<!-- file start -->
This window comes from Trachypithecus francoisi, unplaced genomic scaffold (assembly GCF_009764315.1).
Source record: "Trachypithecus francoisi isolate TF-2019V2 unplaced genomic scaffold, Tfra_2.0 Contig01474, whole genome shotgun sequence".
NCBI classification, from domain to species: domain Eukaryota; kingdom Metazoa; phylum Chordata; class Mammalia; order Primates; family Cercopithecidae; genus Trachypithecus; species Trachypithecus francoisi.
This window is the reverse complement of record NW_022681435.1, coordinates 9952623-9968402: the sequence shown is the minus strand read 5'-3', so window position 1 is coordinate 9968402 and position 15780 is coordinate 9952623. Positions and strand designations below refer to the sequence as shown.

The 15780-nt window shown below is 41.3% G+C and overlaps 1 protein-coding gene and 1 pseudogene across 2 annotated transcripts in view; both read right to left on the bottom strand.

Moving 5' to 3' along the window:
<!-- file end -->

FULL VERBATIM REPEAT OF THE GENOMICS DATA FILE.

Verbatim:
This window comes from Trachypithecus francoisi, unplaced genomic scaffold (assembly GCF_009764315.1).
Source record: "Trachypithecus francoisi isolate TF-2019V2 unplaced genomic scaffold, Tfra_2.0 Contig01474, whole genome shotgun sequence".
NCBI classification, from domain to species: domain Eukaryota; kingdom Metazoa; phylum Chordata; class Mammalia; order Primates; family Cercopithecidae; genus Trachypithecus; species Trachypithecus francoisi.
This window is the reverse complement of record NW_022681435.1, coordinates 9952623-9968402: the sequence shown is the minus strand read 5'-3', so window position 1 is coordinate 9968402 and position 15780 is coordinate 9952623. Positions and strand designations below refer to the sequence as shown.

The 15780-nt window shown below is 41.3% G+C and overlaps 1 protein-coding gene and 1 pseudogene across 2 annotated transcripts in view; both read right to left on the bottom strand.

Moving 5' to 3' along the window: